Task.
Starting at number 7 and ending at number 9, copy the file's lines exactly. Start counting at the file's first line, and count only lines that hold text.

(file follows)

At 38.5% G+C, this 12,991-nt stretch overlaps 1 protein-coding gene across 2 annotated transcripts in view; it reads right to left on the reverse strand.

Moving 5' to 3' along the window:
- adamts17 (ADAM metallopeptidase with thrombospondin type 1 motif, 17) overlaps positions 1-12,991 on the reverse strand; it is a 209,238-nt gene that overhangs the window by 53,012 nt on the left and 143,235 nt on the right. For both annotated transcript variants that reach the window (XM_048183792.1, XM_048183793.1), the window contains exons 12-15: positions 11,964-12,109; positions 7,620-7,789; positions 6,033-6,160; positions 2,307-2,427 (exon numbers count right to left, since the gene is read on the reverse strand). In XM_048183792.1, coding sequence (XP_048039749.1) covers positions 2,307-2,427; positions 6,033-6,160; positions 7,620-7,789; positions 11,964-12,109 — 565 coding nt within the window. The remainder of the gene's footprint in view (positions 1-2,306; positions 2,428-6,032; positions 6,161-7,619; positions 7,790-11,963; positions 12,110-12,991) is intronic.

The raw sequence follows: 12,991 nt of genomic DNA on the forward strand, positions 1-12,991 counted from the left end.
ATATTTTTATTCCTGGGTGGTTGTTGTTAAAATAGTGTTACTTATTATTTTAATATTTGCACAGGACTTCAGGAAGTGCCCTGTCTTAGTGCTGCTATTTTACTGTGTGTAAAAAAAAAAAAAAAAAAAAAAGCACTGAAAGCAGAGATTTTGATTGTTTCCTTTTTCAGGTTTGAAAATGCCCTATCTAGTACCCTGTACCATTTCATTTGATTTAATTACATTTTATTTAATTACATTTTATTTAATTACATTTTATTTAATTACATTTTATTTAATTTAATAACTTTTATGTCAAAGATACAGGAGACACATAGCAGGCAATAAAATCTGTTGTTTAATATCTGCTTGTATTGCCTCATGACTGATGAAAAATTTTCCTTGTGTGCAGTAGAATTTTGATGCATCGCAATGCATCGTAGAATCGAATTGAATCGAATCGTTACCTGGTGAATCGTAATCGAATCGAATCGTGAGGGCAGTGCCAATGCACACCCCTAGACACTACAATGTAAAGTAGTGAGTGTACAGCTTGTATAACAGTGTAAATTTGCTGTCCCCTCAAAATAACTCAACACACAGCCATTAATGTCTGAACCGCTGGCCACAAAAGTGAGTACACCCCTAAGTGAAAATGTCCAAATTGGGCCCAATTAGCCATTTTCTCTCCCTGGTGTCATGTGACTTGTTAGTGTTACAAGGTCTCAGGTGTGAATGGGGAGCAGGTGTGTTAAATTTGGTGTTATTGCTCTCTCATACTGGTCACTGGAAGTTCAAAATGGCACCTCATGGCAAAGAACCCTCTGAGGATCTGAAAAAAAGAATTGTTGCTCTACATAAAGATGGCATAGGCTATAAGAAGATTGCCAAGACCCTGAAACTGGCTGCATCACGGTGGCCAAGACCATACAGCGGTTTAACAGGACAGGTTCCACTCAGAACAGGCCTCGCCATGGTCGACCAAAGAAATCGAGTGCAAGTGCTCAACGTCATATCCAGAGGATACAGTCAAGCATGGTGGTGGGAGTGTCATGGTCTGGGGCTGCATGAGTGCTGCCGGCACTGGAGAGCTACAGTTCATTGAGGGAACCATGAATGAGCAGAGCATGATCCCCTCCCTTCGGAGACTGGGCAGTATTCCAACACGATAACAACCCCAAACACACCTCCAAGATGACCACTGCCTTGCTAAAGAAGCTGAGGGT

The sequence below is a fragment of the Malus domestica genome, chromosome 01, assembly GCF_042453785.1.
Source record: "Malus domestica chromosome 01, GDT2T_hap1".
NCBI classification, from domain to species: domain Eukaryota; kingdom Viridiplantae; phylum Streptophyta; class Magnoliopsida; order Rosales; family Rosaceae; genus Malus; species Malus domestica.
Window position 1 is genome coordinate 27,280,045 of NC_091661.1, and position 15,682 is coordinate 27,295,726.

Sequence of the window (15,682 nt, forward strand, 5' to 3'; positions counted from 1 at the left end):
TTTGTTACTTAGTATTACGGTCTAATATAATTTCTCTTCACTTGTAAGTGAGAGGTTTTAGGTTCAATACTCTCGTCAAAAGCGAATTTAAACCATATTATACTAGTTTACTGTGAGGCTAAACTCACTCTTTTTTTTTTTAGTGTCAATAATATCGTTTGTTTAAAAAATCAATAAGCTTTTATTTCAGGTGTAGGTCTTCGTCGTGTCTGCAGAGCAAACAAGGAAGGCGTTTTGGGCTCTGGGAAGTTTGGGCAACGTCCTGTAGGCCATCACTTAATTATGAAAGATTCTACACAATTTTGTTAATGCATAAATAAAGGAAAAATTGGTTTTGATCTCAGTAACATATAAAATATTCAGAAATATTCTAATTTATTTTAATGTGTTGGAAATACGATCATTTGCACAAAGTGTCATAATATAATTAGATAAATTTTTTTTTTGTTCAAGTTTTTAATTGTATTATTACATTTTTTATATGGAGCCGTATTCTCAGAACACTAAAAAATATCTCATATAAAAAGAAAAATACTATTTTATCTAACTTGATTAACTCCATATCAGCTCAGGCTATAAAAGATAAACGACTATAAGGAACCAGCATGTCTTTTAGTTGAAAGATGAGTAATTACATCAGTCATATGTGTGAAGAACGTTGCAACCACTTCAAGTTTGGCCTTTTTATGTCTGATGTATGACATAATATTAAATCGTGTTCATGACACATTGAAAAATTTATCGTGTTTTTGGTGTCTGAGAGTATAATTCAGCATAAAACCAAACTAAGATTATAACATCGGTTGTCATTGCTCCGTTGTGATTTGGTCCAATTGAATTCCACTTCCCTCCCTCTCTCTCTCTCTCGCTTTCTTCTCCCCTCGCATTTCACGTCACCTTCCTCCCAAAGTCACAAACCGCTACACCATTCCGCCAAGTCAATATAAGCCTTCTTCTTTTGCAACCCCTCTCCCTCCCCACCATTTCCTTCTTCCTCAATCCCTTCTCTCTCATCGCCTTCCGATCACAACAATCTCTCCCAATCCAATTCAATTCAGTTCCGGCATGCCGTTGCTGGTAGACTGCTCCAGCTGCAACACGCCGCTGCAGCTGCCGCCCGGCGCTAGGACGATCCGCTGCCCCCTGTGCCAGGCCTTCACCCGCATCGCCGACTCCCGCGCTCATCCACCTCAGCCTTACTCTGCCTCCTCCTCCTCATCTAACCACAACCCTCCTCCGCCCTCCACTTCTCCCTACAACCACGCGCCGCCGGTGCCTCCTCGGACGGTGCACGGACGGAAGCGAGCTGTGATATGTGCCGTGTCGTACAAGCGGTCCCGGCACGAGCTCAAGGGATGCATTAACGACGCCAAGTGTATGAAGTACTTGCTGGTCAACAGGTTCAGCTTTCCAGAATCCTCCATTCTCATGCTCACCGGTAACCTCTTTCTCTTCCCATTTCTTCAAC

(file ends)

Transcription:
Source record: "Malus domestica chromosome 01, GDT2T_hap1".
NCBI classification, from domain to species: domain Eukaryota; kingdom Viridiplantae; phylum Streptophyta; class Magnoliopsida; order Rosales; family Rosaceae; genus Malus; species Malus domestica.
Window position 1 is genome coordinate 27,280,045 of NC_091661.1, and position 15,682 is coordinate 27,295,726.